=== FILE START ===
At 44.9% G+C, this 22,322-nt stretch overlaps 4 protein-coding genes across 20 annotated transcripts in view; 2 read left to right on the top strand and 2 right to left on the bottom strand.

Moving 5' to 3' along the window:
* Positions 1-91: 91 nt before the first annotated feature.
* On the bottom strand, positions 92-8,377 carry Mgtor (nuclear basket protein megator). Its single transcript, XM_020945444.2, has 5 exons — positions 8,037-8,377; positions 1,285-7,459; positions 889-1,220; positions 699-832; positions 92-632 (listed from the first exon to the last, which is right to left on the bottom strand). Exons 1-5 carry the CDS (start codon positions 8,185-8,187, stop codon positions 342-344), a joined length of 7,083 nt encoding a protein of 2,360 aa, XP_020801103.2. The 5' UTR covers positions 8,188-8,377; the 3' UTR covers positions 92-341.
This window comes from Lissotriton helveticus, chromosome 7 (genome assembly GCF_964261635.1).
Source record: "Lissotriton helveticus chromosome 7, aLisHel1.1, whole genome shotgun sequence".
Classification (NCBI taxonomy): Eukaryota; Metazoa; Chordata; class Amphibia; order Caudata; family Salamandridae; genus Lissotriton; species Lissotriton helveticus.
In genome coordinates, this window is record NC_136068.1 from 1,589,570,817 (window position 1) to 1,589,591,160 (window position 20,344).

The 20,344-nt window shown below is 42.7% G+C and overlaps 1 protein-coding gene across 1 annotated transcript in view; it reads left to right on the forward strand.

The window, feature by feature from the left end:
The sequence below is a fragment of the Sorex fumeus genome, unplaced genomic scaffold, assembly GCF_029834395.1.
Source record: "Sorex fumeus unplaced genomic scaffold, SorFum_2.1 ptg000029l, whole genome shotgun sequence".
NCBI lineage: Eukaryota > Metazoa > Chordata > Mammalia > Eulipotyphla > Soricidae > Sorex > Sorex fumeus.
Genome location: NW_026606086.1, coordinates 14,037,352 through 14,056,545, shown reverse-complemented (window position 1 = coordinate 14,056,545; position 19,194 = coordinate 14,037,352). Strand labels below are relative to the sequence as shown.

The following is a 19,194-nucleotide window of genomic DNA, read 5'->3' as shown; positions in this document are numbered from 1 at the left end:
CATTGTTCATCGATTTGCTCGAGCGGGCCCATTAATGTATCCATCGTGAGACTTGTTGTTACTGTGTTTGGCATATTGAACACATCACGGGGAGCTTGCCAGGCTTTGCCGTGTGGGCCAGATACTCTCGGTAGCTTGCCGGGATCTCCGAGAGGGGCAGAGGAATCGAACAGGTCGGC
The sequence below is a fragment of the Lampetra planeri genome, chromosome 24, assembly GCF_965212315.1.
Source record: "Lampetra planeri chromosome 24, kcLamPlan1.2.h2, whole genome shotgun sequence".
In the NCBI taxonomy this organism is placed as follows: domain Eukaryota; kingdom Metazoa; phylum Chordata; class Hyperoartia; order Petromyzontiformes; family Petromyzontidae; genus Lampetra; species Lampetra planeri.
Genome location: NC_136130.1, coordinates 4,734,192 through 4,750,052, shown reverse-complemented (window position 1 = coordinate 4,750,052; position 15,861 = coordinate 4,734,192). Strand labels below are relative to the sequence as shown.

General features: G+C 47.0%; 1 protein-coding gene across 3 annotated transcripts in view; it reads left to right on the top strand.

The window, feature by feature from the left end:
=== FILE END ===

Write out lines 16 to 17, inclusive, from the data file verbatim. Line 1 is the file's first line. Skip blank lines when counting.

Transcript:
CATTGTTCATCGATTTGCTCGAGCGGGCCCATTAATGTATCCATCGTGAGACTTGTTGTTACTGTGTTTGGCATATTGAACACATCACGGGGAGCTTGCCAGGCTTTGCCGTGTGGGCCAGATACTCTCGGTAGCTTGCCGGGATCTCCGAGAGGGGCAGAGGAATCGAACAGGTCGGC
The sequence below is a fragment of the Lampetra planeri genome, chromosome 24, assembly GCF_965212315.1.